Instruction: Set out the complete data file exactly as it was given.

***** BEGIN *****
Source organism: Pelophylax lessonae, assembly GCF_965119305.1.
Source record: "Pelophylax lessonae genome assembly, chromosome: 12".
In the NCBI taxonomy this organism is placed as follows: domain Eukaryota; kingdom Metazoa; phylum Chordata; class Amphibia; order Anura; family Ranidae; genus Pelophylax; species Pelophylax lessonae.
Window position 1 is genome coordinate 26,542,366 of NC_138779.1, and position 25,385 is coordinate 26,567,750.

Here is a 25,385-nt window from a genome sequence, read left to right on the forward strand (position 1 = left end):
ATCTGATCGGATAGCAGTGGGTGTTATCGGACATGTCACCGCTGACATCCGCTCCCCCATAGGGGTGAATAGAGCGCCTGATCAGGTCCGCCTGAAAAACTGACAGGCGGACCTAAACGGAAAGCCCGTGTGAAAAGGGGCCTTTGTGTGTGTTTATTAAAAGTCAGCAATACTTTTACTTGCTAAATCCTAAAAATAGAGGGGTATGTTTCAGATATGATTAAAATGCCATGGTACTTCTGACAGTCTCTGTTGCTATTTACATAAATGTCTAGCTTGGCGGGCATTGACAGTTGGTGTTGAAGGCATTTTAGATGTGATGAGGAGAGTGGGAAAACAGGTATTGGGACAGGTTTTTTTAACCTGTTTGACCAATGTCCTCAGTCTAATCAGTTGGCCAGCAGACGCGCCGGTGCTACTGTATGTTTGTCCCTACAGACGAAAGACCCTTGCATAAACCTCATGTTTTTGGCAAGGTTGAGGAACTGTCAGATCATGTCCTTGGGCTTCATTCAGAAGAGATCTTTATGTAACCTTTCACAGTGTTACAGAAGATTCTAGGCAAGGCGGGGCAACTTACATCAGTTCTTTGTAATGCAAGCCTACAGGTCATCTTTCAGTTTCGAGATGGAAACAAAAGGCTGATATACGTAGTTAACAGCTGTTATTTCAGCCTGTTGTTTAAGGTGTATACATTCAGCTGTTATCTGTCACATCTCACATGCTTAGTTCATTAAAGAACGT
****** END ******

Source organism: Pelophylax lessonae, assembly GCF_965119305.1.
Source record: "Pelophylax lessonae genome assembly, chromosome: 12".
In the NCBI taxonomy this organism is placed as follows: domain Eukaryota; kingdom Metazoa; phylum Chordata; class Amphibia; order Anura; family Ranidae; genus Pelophylax; species Pelophylax lessonae.
Window position 1 is genome coordinate 26,542,366 of NC_138779.1, and position 25,385 is coordinate 26,567,750.

Here is a 25,385-nt window from a genome sequence, read left to right on the forward strand (position 1 = left end):
ATCTGATCGGATAGCAGTGGGTGTTATCGGACATGTCACCGCTGACATCCGCTCCCCCATAGGGGTGAATAGAGCGCCTGATCAGGTCCGCCTGAAAAACTGACAGGCGGACCTAAACGGAAAGCCCGTGTGAAAAGGGGCCTTTGTGTGTGTTTATTAAAAGTCAGCAATACTTTTACTTGCTAAATCCTAAAAATAGAGGGGTATGTTTCAGATATGATTAAAATGCCATGGTACTTCTGACAGTCTCTGTTGCTATTTACATAAATGTCTAGCTTGGCGGGCATTGACAGTTGGTGTTGAAGGCATTTTAGATGTGATGAGGAGAGTGGGAAAACAGGTATTGGGACAGGTTTTTTTAACCTGTTTGACCAATGTCCTCAGTCTAATCAGTTGGCCAGCAGACGCGCCGGTGCTACTGTATGTTTGTCCCTACAGACGAAAGACCCTTGCATAAACCTCATGTTTTTGGCAAGGTTGAGGAACTGTCAGATCATGTCCTTGGGCTTCATTCAGAAGAGATCTTTATGTAACCTTTCACAGTGTTACAGAAGATTCTAGGCAAGGCGGGGCAACTTACATCAGTTCTTTGTAATGCAAGCCTACAGGTCATCTTTCAGTTTCGAGATGGAAACAAAAGGCTGATATACGTAGTTAACAGCTGTTATTTCAGCCTGTTGTTTAAGGTGTATACATTCAGCTGTTATCTGTCACATCTCACATGCTTAGTTCATTAAAGAACGT